Mitchel McClaran (PhD 1986, UC Berkeley) is Professor of Range Management at the University of Arizona where he teaches and researches rangeland ecology and policy. He is a Fellow in Society for Range Management and the University of Arizona Bart Cardon Academy for Teaching Excellence. He is the Associate Director for Strategy and Rangelands for the University of Arizona Agricultural Experiment Station and Director for Research at the 21,500 ha UA Santa Rita Experimental Range. He is Chair of Program in Ecology, Management and Restoration of Rangelands in the School of Natural Resources and the Environment, University of Arizona. He has been a member of the University of Arizona faculty since 1986. He has authored or co-authored more than 90 peer-reviewed publications. More details are available at http://www.snr.arizona.edu/people/mcclaran.
Dr. Riccardo Beltramo
Riccardo Beltramo is Full Professor at the University of Torino, Department of Management, Area of Commodity Sciences since 2005, professorship of "Environmental Management Systems and Certification". Since 1985, he has been involved in the field of Industrial Ecology and researches on integrated management systems, applied to manufacturing and service sectors as well as industrial areas. He currently teaches, at the School of Management and Economics, Operations Management, Industrial Ecology and Eco-management of tourism. He is Chair of the Degree Program in Business Administration in complex learning, and Director of the Interdepartmental Centre NatRisk, a network for theoretical, experimental and applied research and for the dissemination in the field of prediction, prevention and management of the risk of natural disasters in mountain and hilly environment. Maker soul, in the field of Internet of Things (IoT), he has invented the Scatol8® System, a remote sensing network to monitor, display and elaborate environmental and management variables, giving rise to academic spin-off "The Scatol8 for Sustainability srl”, http://scatol8.net.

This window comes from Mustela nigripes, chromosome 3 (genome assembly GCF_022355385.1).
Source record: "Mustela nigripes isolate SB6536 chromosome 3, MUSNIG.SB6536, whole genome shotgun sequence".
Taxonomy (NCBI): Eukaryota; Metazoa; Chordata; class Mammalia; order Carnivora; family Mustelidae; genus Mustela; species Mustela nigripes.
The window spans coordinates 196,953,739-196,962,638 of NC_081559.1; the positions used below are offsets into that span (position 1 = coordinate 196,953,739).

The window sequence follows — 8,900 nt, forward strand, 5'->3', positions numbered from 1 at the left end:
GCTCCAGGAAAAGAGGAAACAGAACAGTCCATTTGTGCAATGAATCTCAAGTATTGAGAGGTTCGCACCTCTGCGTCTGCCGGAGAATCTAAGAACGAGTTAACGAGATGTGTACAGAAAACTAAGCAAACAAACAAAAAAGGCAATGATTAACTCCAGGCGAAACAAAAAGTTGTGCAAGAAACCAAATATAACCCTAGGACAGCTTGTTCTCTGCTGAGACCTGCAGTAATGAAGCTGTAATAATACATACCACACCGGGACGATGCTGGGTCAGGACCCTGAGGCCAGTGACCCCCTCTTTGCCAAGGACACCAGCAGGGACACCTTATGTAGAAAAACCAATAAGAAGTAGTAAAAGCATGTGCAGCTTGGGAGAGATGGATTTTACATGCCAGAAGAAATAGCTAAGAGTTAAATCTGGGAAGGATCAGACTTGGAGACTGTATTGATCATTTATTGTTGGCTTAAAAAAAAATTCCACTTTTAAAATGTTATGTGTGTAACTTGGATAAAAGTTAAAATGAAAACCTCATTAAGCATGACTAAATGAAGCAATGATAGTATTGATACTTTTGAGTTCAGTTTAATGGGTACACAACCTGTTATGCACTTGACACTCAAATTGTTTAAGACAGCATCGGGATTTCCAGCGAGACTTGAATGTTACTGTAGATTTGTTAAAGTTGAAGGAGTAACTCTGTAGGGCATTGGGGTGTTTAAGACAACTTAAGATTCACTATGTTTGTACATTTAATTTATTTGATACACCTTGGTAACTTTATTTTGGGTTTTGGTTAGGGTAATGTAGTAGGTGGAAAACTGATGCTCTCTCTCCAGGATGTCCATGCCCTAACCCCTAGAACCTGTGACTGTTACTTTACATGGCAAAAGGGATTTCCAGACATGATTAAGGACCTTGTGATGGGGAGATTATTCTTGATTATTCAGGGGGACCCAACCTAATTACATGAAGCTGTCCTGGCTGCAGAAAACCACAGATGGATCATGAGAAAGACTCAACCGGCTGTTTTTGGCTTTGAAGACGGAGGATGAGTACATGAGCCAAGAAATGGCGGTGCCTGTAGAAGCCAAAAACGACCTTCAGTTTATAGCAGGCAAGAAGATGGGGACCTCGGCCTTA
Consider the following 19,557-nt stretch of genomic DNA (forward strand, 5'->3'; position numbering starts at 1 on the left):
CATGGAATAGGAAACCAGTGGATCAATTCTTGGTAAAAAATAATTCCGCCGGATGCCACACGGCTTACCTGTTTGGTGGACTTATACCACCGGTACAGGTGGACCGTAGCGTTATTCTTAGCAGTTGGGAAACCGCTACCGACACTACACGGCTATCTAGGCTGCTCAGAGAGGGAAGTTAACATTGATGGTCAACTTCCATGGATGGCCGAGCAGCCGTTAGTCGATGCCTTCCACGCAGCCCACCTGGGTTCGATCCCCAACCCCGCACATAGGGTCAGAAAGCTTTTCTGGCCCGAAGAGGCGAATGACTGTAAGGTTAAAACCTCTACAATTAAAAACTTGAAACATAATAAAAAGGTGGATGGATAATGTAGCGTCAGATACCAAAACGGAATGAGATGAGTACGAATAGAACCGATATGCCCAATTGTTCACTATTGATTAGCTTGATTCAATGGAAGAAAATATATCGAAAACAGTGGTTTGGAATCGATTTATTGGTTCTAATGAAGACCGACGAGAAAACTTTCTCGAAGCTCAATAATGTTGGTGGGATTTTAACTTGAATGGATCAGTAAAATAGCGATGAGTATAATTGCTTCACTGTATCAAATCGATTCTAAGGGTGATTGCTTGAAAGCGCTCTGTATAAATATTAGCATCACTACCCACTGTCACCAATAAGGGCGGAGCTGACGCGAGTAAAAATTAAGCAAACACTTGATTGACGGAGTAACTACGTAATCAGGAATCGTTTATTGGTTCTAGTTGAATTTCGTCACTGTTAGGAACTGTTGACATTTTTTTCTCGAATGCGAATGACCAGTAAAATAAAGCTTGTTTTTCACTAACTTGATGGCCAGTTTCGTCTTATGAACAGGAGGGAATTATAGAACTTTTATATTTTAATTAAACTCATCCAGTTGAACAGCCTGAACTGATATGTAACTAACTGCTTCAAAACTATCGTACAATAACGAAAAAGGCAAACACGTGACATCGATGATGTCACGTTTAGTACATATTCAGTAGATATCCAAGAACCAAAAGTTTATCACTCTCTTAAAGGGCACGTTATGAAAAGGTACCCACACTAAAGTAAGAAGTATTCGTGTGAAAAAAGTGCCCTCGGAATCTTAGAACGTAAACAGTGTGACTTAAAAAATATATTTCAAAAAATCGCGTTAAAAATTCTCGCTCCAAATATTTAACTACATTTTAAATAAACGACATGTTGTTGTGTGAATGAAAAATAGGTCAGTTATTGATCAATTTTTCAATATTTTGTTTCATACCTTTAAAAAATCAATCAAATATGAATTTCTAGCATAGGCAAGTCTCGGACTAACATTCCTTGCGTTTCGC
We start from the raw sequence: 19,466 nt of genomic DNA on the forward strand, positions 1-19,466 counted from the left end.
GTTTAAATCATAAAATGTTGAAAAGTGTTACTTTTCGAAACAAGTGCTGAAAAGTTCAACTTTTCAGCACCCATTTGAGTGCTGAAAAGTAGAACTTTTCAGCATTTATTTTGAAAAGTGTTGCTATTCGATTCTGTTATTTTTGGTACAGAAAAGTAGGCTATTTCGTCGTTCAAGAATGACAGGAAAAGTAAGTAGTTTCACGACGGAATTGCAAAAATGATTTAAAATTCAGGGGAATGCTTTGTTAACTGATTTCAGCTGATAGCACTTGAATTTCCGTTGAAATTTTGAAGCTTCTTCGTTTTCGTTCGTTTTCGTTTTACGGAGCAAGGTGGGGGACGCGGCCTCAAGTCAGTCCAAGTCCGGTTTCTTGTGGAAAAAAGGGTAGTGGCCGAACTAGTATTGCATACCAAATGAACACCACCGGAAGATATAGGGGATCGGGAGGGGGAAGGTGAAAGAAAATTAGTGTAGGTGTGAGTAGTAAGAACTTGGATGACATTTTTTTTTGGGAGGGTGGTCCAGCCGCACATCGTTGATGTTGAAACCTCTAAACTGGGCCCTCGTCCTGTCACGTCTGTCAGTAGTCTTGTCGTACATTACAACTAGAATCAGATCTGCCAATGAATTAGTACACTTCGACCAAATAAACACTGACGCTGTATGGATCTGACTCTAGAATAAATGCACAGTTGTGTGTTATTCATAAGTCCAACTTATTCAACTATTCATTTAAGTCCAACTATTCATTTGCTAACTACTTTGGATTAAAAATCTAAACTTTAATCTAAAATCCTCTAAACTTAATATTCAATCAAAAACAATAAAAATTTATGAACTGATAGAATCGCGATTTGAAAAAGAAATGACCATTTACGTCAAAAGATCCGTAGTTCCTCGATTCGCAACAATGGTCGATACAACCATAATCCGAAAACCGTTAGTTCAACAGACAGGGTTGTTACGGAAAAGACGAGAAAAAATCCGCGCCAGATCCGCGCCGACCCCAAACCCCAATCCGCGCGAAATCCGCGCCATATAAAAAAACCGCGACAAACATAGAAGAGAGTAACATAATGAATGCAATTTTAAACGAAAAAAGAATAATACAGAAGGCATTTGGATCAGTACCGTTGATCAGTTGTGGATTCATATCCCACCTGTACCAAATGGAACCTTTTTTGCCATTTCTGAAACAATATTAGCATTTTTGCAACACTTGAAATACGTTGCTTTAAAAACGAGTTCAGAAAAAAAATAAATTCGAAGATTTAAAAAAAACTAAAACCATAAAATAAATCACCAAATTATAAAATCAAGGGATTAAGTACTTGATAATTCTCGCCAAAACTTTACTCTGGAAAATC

Dr. Per Stålnacke
I’m since August 2017, Director Research at NIBIO. My research background is primarily devoted to interdisciplinary research on integrated water resources management and water pollution coupled to the land-based production. I started my professional carrier at Jordforsk in 1997, which later merged with Planteforsk to Bioforsk (2006) and later to NIBIO (2015). I have an interest to bridge the gaps between research and practical management devoted to the interplay between environment, climate, agronomy, forestry, economy and social impacts.